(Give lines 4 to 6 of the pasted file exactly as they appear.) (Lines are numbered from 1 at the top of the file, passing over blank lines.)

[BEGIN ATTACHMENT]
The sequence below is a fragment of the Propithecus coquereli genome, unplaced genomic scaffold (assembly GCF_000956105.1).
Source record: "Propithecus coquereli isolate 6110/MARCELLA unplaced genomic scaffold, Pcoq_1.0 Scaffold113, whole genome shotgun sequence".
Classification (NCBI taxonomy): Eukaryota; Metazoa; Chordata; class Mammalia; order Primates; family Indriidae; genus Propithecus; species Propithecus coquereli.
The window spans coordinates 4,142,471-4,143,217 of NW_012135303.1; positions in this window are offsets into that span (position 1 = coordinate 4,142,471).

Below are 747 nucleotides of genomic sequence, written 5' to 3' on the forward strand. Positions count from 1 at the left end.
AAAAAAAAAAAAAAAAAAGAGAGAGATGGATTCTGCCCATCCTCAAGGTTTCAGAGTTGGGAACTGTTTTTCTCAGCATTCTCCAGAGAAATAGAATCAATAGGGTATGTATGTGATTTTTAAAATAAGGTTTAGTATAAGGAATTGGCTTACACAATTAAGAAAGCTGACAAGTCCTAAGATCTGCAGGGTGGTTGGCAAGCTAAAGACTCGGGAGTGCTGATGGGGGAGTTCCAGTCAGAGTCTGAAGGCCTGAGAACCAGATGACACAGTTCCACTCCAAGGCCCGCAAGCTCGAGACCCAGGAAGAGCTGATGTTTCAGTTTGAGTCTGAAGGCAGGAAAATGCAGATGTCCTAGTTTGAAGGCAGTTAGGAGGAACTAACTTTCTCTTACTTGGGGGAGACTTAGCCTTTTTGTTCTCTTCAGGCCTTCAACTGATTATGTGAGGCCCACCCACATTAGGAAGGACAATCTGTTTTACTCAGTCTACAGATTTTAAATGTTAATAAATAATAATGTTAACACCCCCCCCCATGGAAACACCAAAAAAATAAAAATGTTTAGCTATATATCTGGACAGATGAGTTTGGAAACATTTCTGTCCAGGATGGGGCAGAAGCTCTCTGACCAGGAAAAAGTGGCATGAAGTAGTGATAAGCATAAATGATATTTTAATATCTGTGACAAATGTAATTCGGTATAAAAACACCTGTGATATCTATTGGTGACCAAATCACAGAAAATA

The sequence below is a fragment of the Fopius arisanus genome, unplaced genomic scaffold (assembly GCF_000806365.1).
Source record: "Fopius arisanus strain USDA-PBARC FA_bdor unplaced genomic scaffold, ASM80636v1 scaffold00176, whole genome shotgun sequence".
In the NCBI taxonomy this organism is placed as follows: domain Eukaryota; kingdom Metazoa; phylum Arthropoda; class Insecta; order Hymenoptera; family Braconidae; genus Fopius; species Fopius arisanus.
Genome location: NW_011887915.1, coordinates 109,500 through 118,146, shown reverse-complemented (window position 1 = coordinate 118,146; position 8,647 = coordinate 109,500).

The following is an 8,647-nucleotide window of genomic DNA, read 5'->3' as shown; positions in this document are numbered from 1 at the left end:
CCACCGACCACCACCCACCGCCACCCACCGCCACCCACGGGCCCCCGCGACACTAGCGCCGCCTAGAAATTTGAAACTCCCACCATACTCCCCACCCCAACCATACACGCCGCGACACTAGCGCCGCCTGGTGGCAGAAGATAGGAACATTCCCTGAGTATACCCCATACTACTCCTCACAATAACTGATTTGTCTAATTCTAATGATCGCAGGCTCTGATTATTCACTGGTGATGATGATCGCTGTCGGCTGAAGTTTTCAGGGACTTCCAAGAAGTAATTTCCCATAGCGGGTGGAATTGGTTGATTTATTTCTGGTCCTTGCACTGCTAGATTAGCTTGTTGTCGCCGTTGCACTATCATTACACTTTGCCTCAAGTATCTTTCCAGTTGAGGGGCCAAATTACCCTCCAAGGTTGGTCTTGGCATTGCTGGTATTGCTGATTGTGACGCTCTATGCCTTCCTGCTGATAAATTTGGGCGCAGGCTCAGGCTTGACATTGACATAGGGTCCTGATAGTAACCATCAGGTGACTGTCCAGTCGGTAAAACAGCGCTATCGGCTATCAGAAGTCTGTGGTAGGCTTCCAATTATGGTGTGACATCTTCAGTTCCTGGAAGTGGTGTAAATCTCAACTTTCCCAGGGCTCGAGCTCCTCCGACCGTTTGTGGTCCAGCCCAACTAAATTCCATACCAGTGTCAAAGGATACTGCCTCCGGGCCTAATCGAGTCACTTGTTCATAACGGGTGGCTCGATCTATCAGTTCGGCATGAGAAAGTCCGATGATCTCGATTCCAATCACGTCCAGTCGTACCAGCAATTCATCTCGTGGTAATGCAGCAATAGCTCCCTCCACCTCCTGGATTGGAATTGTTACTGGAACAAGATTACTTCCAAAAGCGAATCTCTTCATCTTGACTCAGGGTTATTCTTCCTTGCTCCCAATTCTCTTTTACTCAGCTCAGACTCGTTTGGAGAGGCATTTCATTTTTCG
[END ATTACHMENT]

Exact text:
The window spans coordinates 4,142,471-4,143,217 of NW_012135303.1; positions in this window are offsets into that span (position 1 = coordinate 4,142,471).

Below are 747 nucleotides of genomic sequence, written 5' to 3' on the forward strand. Positions count from 1 at the left end.
AAAAAAAAAAAAAAAAAAGAGAGAGATGGATTCTGCCCATCCTCAAGGTTTCAGAGTTGGGAACTGTTTTTCTCAGCATTCTCCAGAGAAATAGAATCAATAGGGTATGTATGTGATTTTTAAAATAAGGTTTAGTATAAGGAATTGGCTTACACAATTAAGAAAGCTGACAAGTCCTAAGATCTGCAGGGTGGTTGGCAAGCTAAAGACTCGGGAGTGCTGATGGGGGAGTTCCAGTCAGAGTCTGAAGGCCTGAGAACCAGATGACACAGTTCCACTCCAAGGCCCGCAAGCTCGAGACCCAGGAAGAGCTGATGTTTCAGTTTGAGTCTGAAGGCAGGAAAATGCAGATGTCCTAGTTTGAAGGCAGTTAGGAGGAACTAACTTTCTCTTACTTGGGGGAGACTTAGCCTTTTTGTTCTCTTCAGGCCTTCAACTGATTATGTGAGGCCCACCCACATTAGGAAGGACAATCTGTTTTACTCAGTCTACAGATTTTAAATGTTAATAAATAATAATGTTAACACCCCCCCCCATGGAAACACCAAAAAAATAAAAATGTTTAGCTATATATCTGGACAGATGAGTTTGGAAACATTTCTGTCCAGGATGGGGCAGAAGCTCTCTGACCAGGAAAAAGTGGCATGAAGTAGTGATAAGCATAAATGATATTTTAATATCTGTGACAAATGTAATTCGGTATAAAAACACCTGTGATATCTATTGGTGACCAAATCACAGAAAATA